At Saturday’s “Operation: Fair Game: Stop,” Anonymous’ latest installment in a series of monthly global protests, one local member abandoned his ridiculous three-pronged disguise of glasses, a fake nose and a mustache. Instead Mike Vitale wore his name in white letters emblazoned across a black cotton T-shirt.
For Vitale, it’s no longer necessary to obscure his face with the cheap gag getup. The Church of Scientology already knows who he is and where he lives. Days before the protest focusing on “fair game,” the method L. Ron Hubbard concocted in 1967 to silence critics, Vitale received an ominous and vague letter from a Church of Scientology-connected law firm threatening legal action against him for his involvement with Anonymous. “People were definitely quite concerned,” he said of his fellow Anons. “I got asked more than a few times if this means I’m going to cut out.”
But he arrived, undeterred by the warning or the creepiness that the Church of Scientology learned of his once-guarded identity.
The move didn’t rattle other Anons who assembled across from The Church of Scientology’s New York headquarters on West 46th Street either. “From the start people were always afraid, but I what I’m seeing is that people are letting go of that fear more,” said Desu, who wore a shirt with Anonymous’ headless suited emblem and his Guy Fawkes mask relaxed around his neck. “Some of them are not even wearing a mask or sunglasses.”
Many were even more defiant, saying hello to a conspicuous video camera parked in a window at the org. Annie, a member from Long Island, ferociously waved up at its lens. Though known online as Pentagram she applied for the group’s protest permit last month, which requires disclosure of information members try so hard to conceal: name and address. She claimed that about two weeks ago she was photographed by a mysterious trench coat wearing woman near her home. “I live way out on Long Island, so if they want to waste their gas and drive two hours to snap pictures of me I’ll give them a cup of coffee,” she laughed.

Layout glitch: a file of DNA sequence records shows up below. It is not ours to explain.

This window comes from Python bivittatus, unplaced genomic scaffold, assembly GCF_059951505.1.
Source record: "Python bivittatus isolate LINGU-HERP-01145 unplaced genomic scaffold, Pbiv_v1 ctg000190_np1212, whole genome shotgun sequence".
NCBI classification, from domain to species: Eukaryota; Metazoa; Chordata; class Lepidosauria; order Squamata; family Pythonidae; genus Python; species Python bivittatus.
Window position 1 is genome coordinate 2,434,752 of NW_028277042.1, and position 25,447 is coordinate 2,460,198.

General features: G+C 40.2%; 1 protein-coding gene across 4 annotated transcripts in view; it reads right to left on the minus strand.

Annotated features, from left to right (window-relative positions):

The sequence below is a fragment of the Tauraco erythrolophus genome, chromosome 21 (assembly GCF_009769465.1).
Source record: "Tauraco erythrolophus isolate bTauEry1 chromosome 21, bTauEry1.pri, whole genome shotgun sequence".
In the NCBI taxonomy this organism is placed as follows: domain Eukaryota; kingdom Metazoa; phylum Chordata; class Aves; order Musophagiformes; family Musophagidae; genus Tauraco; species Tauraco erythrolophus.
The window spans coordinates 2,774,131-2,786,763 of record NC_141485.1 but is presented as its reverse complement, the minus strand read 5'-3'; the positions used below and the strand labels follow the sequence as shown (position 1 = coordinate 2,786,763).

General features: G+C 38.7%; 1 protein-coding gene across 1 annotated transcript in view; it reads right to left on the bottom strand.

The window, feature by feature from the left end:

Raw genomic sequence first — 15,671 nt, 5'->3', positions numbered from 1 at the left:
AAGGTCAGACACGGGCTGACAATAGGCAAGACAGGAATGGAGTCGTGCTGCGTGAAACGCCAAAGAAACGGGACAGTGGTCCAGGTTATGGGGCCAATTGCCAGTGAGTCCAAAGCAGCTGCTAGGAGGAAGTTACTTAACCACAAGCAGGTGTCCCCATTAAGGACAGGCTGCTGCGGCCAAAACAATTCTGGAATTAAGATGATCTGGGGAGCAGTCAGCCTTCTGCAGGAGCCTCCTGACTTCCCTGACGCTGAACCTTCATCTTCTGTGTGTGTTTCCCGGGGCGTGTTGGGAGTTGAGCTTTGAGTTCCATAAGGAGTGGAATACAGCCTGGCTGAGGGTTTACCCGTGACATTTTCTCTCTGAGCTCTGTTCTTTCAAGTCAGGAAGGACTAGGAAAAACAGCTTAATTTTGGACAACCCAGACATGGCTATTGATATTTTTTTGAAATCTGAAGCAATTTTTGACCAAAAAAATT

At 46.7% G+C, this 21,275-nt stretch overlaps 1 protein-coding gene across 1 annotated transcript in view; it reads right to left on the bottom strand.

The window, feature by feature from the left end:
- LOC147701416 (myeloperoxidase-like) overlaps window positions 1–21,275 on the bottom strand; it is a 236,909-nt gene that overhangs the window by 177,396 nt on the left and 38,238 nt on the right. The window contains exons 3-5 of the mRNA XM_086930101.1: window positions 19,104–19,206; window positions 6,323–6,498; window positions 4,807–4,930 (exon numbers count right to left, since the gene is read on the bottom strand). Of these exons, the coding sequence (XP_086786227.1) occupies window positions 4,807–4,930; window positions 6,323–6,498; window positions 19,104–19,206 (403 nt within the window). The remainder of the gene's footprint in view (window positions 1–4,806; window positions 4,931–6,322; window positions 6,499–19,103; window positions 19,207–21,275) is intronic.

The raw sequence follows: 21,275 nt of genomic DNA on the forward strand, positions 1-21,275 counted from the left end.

DeMiNe0, the administrator of epicanon.com, the main community site for NYC Anons, also ditched his disguise. In the past month he has received two “cease and desist” letters from Church of Scientology lawyers. “They even put fake information in these cease and desist letters,” DiMiNe0 said, talking of references to threats the Church of Scientology claims Anons have made. “Who are they trying to fool? I am one of the people who researches this type of thing every day.”
Protestors stood on West 46th Street in front of the church and also positioned themselves on Broadway, where they were able to get a sound permit. They invoked Hubbard’s words from a 1967 “fair game” policy letter. Critics, “May be deprived of property or injured by any means by any Scientologist without any discipline of the Scientologist. May be tricked, sued or lied to or destroyed.” Though the organization no longer refers to the policy as “fair game,” because Hubbard said a year later it made for a bad public image, Anonymous members and other critics say it’s clearly still in play.
In the past the Church of Scientology “fair-gamed” many detractors, most notably Paulette Cooper, a journalist who published a scathing book about the church in 1971 called The Scandal of Scientology. Church members later devised Operation Freakout to deal with the author. They flung 19 lawsuits her way and got her arrested on criminal charges. Through deception they managed to obtain her fingerprints on paper, type up a bomb threat, and mail it to a government official. She faced 15 years in prison, until the “fair game” policy and other documents came to light.
Anons tell her story to those willing to listen. Others shout slogans or hand out pamphlets about Scientology. At the Broadway protest site, LazyKid holds up a hand-written, abbreviated story of Xenu—the galactic ruler whose population control method has had lasting effects on man according to Church of Scientology belief. The story is also something that its members wait years to hear, only after paying thousands of dollars for courses and auditing.
“I thought that was just some weird version of Christianity,” a man says when he stops to read the sign. He looks at it incredulously. “I could make up something better than that,” he said as he walked off.
With Anonymous positioned on a crowded Times Square drag, several young, polished looking church members stood steps away from the signs and screams. They held stacks of Dianetics postcards, and tried to coax people to come to the center to watch a 15 minute film.
Tourists and New Yorkers walked down the corridor of proselytizers and protestors. But it seemed difficult for church staff to dispense their cards while Anons stood there, not to mention the many recent embarrassments suffered by Scientology after prominent defectors like church leader David Miscavige’s niece Jenna Hill Miscavige and actor Jason Beghe spoke out.
A young Church staff member smiled and handed a woman a card as she walked through the spectacle. Anonymous members shrieked their slogans. The stranger lightly shoved the card back into his hand.
“Give it back! Give it back! Give it back!” A new chant was born.
This article from the Village Voice Archive was posted on May 12, 2008